Disclosure :: this post is sponsored by The Parenting Center.
Living in a diverse and culturally rich city can make us casual about the topic of race with our children. Parents may feel that exposing children to a variety of art, food, and cultural experiences will provide a basis for an attitude of inclusiveness. Families may choose schools or places of worship based on a diverse population, counting on the personal experience with people different from themselves to nurture tolerance – or even a new generation of “colorblind” children.
Although well-meaning, the idea that we might raise children to see beyond color and gender and treat everyone the same goes against typical development – and may not be good for everyone. Rather than trying to make race invisible, parents can help by recognizing and embracing differences.
We are all different
While equality is important, we are not all the same. And children notice that. From the first year of life, they begin to notice differences and similarities among people. By the time children are in preschool they begin to classify themselves and others and to ask questions – especially about whether attributes can change; “Can I get hair like that?”
Consider that classifications that may divide us also give us our groups – a shared identity and experience and sometimes, a support network. Your child’s personal identity gives him or her a sense of individuality – a name, a place in the family, personality traits, talents, and preferences. Our social identities refer to our groups, which could be racial or gender- related or about ethnicity, religion or geography. People are born into some social identities (race, gender, etc) and grow into others (parenthood, socioeconomic status, and more.) So the ability to identify, talk about, and think critically about identity starts young, at home, and goes on through life. The more accepting you and your family are of differences and the more open to learning, the bigger and richer your child’s world. When we pass along attitudes of judgment or exclusion, we make a child’s world smaller.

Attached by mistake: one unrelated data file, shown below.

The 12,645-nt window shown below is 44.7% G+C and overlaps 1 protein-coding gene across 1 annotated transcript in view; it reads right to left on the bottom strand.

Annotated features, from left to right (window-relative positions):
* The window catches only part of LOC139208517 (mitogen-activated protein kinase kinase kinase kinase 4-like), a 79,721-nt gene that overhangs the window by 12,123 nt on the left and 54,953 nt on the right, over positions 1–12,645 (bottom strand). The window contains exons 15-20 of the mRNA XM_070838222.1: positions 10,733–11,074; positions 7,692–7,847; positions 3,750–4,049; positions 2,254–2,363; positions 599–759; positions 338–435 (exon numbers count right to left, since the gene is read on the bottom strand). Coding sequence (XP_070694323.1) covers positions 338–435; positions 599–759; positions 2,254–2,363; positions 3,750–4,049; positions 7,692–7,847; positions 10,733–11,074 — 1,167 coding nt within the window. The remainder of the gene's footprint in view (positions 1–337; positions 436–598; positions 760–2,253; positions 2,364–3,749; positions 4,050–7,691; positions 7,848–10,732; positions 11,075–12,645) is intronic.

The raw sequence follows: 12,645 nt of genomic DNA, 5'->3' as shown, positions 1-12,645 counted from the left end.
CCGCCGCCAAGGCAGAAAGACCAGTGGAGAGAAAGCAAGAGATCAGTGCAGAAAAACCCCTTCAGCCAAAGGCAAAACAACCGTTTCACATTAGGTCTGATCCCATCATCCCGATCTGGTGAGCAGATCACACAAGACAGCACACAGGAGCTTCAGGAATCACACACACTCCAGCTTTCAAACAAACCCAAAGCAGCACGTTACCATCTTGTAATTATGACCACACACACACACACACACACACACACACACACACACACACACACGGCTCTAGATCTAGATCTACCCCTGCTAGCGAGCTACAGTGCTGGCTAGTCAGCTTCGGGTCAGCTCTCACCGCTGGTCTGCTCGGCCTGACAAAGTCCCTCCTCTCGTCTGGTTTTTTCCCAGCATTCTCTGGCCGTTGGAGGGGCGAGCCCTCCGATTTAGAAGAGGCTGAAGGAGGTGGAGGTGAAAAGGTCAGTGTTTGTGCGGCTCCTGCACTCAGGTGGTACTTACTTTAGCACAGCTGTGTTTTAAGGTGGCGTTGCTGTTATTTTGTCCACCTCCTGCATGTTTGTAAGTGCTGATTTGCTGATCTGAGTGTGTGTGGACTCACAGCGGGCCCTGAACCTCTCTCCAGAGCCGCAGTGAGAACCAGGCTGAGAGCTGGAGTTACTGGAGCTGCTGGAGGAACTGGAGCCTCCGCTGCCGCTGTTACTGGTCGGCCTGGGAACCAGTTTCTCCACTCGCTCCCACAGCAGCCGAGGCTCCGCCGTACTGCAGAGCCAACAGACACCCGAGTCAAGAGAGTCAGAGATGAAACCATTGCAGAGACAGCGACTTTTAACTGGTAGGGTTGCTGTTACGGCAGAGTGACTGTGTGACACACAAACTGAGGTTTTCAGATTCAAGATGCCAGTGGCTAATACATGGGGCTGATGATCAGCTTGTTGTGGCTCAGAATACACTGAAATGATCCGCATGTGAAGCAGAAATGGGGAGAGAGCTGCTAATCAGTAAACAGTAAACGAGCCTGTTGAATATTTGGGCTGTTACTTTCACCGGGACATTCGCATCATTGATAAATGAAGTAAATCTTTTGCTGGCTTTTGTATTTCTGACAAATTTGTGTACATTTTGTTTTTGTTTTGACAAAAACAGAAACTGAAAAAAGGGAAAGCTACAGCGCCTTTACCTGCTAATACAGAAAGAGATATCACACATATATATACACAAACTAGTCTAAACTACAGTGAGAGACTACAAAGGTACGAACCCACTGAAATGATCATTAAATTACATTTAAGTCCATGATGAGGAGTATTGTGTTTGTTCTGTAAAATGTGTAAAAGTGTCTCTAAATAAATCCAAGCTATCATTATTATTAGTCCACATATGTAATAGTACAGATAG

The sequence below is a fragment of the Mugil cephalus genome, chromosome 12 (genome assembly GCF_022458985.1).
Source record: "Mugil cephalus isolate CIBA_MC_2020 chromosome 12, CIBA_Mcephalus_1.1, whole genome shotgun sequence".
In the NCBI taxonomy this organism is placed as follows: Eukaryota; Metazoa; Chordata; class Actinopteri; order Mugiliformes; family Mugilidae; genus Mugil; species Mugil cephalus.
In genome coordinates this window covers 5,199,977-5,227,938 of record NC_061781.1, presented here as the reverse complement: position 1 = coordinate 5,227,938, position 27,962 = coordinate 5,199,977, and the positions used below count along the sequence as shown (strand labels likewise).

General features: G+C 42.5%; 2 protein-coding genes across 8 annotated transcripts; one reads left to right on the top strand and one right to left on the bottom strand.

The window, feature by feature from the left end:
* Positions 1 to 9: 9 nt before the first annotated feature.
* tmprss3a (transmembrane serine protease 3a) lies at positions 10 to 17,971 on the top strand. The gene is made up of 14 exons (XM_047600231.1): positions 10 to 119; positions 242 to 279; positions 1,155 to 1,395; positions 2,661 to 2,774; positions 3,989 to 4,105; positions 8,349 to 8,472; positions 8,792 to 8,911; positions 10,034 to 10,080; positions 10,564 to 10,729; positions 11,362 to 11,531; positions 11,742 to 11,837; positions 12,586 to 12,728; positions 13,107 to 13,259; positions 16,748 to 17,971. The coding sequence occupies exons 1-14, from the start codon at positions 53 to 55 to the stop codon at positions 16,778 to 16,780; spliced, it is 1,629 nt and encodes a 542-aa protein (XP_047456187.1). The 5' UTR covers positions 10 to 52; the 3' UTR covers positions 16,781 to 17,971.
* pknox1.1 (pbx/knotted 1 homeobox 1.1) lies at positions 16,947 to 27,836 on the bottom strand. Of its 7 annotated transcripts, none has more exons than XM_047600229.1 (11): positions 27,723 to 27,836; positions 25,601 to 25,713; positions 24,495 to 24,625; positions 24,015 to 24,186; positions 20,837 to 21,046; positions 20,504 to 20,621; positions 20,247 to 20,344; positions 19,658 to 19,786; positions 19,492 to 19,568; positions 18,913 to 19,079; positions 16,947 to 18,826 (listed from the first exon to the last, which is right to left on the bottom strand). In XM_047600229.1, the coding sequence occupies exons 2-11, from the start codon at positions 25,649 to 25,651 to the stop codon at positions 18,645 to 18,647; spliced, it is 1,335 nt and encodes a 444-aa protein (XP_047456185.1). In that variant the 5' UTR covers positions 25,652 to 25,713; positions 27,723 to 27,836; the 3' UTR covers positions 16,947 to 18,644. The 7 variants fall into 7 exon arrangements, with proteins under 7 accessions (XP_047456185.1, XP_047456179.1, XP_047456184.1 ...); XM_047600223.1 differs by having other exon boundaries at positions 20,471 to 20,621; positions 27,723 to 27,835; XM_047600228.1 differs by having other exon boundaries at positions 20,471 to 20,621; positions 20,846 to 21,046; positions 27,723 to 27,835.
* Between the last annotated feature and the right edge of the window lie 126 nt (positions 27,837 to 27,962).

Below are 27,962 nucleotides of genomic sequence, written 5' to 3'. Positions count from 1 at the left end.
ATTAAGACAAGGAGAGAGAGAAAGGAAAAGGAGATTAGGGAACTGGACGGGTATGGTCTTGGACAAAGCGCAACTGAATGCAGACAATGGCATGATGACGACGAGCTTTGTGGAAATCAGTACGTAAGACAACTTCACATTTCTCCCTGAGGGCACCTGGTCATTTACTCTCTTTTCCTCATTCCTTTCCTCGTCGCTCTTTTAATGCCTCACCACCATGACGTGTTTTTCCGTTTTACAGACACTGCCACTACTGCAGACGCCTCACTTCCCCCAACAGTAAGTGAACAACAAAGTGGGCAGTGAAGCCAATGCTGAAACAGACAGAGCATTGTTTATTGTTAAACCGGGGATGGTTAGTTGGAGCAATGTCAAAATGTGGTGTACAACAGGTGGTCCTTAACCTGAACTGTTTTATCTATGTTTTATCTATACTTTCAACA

Children learn by example
Children start to develop biases and preferences from watching their parents and other trusted adults. Some messages are passed on, intentionally or not, through our language and overt actions; refusing to attend a party in some areas of the city, assuming a child is from a particular school or family, attending community events but gravitating to people who look like you, or speaking in certain accents or dialects to express anger or humor. Passing jokes based on stereotypes send a more powerful and lasting message than simply pronouncing that all people should be treated with respect. Your values will have to be backed up by your words and actions.